Ethics and equity in priority-setting
As countries worldwide explore health system reforms to progress toward UHC, policymakers face challenging, morally complex decisions about what and whom to cover with their limited health budgets. Because priority-setting is inherently driven by values, and decisions about whether to cover a health intervention have ethically important consequences for those in need of services, an ethics framework for priority-setting can be a critical tool to inform better decision making for health on the path to UHC. Attention to clearly defined ethics commitments can improve the design and delivery of a health benefits package across the entire policy cycle, including: setting strategic goals for UHC reforms, selecting the set of health services to cover, and measuring impacts on ethically important indicators — such as equity.
Chapter 13 in What’s In, What’s Out: Designing Benefits for Universal Health Coverage–A Matter of Morality: Embedding Ethics and Equity in the Health Benefits Policyoffers a how-to guide for countries to develop ethics frameworks for priority-setting tailored to their specific contexts and policy objectives. The Chapter covers a range of ethics commitments that countries may want to adopt as they pursue UHC goals. These may include:
- addressing various types of inequities
- optimizing value-for-money through efficient health spending
- enhancing evidence-based decision-making, and
- assessing to how coverage decisions may affect other important aspects of wellbeing not directly related to health — such as social relationships, respect, and financial protection.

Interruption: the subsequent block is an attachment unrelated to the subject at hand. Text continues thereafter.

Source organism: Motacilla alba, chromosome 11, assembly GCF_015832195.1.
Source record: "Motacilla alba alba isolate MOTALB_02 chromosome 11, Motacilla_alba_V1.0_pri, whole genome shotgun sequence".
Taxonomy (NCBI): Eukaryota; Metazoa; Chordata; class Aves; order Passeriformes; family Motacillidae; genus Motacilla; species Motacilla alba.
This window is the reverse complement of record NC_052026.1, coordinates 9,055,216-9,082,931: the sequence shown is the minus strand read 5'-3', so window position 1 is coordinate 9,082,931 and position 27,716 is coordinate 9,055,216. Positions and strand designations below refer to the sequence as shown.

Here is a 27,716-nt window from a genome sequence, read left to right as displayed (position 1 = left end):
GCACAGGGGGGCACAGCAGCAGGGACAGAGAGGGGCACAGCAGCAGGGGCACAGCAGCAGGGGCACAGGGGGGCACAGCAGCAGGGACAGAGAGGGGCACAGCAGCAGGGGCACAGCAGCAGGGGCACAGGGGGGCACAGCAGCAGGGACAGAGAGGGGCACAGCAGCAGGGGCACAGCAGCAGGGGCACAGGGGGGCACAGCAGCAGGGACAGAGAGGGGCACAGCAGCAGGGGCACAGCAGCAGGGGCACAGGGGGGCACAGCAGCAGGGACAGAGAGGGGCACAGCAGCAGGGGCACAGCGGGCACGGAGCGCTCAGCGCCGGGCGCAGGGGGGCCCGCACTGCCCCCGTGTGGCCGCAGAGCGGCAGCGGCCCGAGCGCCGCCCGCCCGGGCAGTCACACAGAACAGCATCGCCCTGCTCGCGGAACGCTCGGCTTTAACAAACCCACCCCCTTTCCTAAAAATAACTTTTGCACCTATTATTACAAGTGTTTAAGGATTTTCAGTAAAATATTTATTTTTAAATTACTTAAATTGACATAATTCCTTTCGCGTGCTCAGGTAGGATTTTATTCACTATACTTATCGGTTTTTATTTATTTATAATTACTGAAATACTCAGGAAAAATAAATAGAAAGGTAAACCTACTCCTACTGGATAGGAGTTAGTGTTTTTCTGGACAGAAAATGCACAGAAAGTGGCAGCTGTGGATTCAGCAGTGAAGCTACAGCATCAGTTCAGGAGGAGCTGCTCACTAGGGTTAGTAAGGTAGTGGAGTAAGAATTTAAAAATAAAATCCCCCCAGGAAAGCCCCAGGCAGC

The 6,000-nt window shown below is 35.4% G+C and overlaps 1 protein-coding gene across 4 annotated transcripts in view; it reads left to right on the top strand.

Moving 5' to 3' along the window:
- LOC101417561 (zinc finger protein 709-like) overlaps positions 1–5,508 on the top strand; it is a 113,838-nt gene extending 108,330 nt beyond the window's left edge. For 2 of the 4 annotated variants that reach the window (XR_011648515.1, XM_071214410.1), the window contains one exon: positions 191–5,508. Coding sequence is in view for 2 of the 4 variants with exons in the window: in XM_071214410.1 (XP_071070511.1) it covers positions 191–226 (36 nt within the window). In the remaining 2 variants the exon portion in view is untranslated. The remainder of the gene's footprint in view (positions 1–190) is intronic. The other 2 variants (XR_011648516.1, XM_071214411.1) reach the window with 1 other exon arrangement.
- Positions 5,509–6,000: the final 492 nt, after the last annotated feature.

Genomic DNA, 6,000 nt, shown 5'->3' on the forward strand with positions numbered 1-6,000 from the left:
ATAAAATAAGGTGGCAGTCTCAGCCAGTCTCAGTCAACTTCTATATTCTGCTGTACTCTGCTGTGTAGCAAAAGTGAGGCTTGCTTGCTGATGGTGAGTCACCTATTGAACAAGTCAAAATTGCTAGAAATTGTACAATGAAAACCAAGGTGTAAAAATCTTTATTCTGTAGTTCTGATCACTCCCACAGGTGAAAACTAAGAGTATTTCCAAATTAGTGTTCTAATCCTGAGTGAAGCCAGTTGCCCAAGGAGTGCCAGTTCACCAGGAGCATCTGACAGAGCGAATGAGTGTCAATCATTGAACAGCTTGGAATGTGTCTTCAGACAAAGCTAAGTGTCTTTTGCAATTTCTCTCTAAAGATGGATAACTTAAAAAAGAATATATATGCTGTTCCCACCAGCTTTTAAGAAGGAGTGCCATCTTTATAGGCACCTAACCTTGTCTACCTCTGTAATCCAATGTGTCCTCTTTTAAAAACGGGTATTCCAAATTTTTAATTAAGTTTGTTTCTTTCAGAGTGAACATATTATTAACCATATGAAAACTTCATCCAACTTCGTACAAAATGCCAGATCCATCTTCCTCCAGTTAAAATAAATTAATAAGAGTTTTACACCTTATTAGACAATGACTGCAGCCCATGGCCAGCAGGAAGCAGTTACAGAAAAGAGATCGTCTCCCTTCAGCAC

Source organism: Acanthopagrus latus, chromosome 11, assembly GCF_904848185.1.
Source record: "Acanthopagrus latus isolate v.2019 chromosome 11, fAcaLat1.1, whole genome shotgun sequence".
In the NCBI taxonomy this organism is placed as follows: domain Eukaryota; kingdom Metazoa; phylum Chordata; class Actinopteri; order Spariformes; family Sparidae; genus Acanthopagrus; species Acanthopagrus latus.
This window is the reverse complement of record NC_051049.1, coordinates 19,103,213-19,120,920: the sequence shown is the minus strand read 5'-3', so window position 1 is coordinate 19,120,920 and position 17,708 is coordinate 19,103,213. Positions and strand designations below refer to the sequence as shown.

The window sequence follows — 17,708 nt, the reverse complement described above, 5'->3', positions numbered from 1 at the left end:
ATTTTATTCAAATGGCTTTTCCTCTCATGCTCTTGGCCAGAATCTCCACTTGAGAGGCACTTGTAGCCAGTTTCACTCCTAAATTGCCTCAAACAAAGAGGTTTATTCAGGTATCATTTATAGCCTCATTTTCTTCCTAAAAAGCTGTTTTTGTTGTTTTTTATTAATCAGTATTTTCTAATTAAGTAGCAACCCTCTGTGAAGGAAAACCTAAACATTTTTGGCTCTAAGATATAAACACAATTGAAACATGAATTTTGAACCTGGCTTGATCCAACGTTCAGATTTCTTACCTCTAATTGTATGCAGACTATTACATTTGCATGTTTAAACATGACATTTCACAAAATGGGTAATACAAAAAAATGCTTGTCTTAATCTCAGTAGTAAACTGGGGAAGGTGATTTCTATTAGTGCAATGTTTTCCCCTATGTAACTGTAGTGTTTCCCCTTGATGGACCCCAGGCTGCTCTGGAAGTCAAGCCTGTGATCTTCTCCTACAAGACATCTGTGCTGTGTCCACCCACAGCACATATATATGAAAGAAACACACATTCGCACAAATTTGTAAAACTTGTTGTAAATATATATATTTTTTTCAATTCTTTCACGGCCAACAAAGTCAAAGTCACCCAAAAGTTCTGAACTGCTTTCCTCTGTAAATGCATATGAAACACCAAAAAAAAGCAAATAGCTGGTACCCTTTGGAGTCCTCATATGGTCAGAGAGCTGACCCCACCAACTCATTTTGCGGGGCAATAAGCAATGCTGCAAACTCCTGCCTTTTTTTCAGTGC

The Chapter also covers the need for evidence to inform ethics analyses, and how monitoring, evaluation, and learning activities for UHC policies and programs can be designed to enhance the evidence base and track progress on important ethics dimensions.
Why is ethical analysis important in priority-setting?
One particularly important function of ethical analysis in designing HBPs is to clarify and critically examine its aims or goals.
Careful consideration of ethics will safeguard the HBP from unintentionally introducing egregious harms or contributing to the exacerbation of existing inequities.
An ethics framework can help ensure that ethical considerations other than equity are not overlooked – such as dignity in healthcare provision, respect for patient autonomy, and how care delivery can impact and interact with the broader experience of disadvantage.
Ethical analysis will support development of a defensible package that not only takes account of political realities but also of ethical norms. Building careful assessment of ethical considerations into the policymaking process for the HBP will support the development of a package that is both morally sound and justifiable to the public.
Policymakers can demonstrate how ethical considerations informed their decisions and the processes they used to reach them, providing explicit moral rationales for selected courses of action and conferring legitimacy on the policy choices ultimately pursued.
- A Matter of Morality: Embedding Ethics and Equity in the Health Benefits Policy (Chapter 13 in What’s In, What’s Out: Designing Benefits for Universal Health Coverage)
- Universal Health Coverage, Priority Setting and the Human Right to Health – Lancet https://www.thelancet.com/journals/lancet/article/PIIS0140-6736(17)30931-5/fulltext
- Fairer Decisions, Better Health for All: Health Equity and Cost-Effectiveness Analysis – CHE Research Paper 135 (https://www.york.ac.uk/media/che/documents/papers/researchpapers/CHERP135_fairer_decisions_health_equity_cost-effectiveness.pdf)